Rick Santorum Meets With Conservatives to Reassess Campaign

Politics   |   Steven Ertelt   |   Apr 5, 2012   |   1:52PM   |   Washington, DC

Republican presidential candidate Rick Santorum, fresh off defeats in Wisconsin and Maryland and polls showing him likely to lose his home state of Pennsylvania to Mitt Romney, met with conservative leaders today to reassess his campaign.

Santorum, according to a Politico report, huddled in Virginia today with top conservative activists including Richard Viguerie and Rebecca Hagelin to determine a way forward in the presidential race at a time when the delegate math looks daunting for the pro-life former Pennsylvania senator.

The former Pennsylvania senator personally met with a crew of longtime activists and consulted with others over the phone, sources said, as part of a late attempt to unify the right against Mitt Romney. Santorum campaign officials confirmed that the candidate consulted with conservative leaders after a trio of primary losses on Tuesday night sparked a wave of calls for him to exit the race.

Former Family Research Council chief Gary Bauer, who was present at the sit-down with Santorum, called it a “strategy meeting to discuss how Sen. Santorum prevails.”

“I would say the consensus in the room is, we continue to believe that Sen. Santorum has the best message that is most likely in November to be a winning message,” said Bauer, who ran for president himself in 2000. “And so because of that, we want to make sure that we’re doing all the things that need to be done so that he will be successful.”

Asked whether he would characterize the mood as one of optimism or pessimism, Bauer answered: “Realism.”

Brad Mattes, the director of the Life Issues Institute, participated in the phone call and said there is no sign that the campaign is ending.

“On a conference call with Rick Santorum. He says they’re only half-way through the primary season. No sign of giving up,” he said on Twitter. But, earlier in the day, he tweeted, “Is it the end of the trail for Rick Santorum?”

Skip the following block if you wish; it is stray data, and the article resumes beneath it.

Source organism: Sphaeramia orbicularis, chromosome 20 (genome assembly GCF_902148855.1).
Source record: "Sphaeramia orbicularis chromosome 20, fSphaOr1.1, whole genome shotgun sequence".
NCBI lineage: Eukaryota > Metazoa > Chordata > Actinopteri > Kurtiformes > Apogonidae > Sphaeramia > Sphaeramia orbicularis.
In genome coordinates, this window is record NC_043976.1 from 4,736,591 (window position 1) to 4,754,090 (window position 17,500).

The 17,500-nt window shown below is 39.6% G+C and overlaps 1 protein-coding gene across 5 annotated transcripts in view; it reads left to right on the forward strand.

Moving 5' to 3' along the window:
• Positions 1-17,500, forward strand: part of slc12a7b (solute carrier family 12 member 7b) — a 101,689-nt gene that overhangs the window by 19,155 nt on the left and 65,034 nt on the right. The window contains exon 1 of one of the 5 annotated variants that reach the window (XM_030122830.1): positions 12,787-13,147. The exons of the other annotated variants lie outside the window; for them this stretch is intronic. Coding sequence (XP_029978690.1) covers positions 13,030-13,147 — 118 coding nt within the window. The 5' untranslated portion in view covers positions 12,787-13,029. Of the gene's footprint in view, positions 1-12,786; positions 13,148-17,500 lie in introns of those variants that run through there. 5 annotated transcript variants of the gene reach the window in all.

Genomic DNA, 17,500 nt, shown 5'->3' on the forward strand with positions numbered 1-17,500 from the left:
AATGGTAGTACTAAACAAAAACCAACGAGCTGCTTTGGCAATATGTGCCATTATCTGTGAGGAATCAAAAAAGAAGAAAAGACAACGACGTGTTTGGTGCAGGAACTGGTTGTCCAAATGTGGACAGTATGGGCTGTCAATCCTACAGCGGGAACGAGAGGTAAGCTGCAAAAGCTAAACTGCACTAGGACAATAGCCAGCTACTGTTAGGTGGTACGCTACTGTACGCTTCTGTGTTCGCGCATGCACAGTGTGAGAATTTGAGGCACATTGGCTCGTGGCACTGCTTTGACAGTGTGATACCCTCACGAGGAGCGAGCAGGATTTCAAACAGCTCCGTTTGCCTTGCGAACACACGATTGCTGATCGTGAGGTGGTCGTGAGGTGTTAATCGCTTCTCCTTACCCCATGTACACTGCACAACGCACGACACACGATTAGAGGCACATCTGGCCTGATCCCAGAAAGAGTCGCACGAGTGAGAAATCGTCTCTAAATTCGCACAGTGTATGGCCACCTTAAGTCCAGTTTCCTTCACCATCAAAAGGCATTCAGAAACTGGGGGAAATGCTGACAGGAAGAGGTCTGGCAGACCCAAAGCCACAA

But Richard Land, a prominent social conservative leader who’s neutral in the race, told The Daily:

“Rick needs to make his own decision. But frankly I think it’s better for him to bow out sooner rather than later, certainly before Pennsylvania. This is a guy who has really resurrected himself as a significant figure in conservative politics. So as a friend I would advise him that he should seriously consider withdrawing from the race. If he loses Pennsylvania the knock will forever be that he can’t even win his home state. To lose it or to win by a whisker would hurt his future in a way that withdrawing now would not.”

Meanwhile, Viguerie told Politico the campaign needs something bold to be able to have a path to victory.

“Most of us don’t think we need small course corrections, we need to come up with some big, bold ideas,” Viguerie said. He declined to be more specific but said to expect changes in Santorum’s approach “in the next seven to 10 days.”

“He’s got to get control of the narrative,” said the old conservative warrior. “Right now he doesn’t have control of it and the establishment Republicans and the media are telling everybody it’s over with. That’s the thing you’ve got to deal with. He’s got to get access to a microphone.”

But Viguerie suggested that it may be Pennsylvania or bust for Santorum.

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A Washington Examiner report also suggests Santorum will not leave the race before Pennsylvania. The Washington Examiner’s Charlie Spiering analyzed the delegate math and the upcoming primaries to explain why Santorum might stay in the race.

“As inevitable as Romney’s nomination seems, the convincing delegate count that led to Huckabee’s exit in 2008 does not yet exist,” Spiering wrote in his column today. “In March 2008, delegate-rich states such as Texas, California, and New York had already awarded nearly all their delegates to McCain by the time Huckabee dropped. But this year, the Texas election has been delayed by a redistricting lawsuit to May 29. California’s primary is June 5, and New York’s is on April 24.”

Some pro-life advocates who are behind Santorum say they are going to continue to support him and say his campaign has been beneficial in getting Romney more in tune with pro-life voters.

Susan B. Anthony List President Marjorie Dannenfelser, whose group has spent hundreds of thousands of dollars to run ads on Santorum’s behalf, said the anti-abortion SBA List would be “all in until the end.” But she acknowledged cash is becoming a consideration.

“We’re in for as long as Rick is,” Dannenfelser said. “We have spent money. In terms of the future, I have to say that it’s getting a little bit tougher, but we’re doing everything we can do with what we have.”

Whether or not Santorum can recover, Dannenfelser said the former Pennsylvania senator made a worthy contribution to the race.

“I think that Romney is a stronger pro-life candidate than [John] McCain was, and I think Santorum has helped make him stronger,” she said.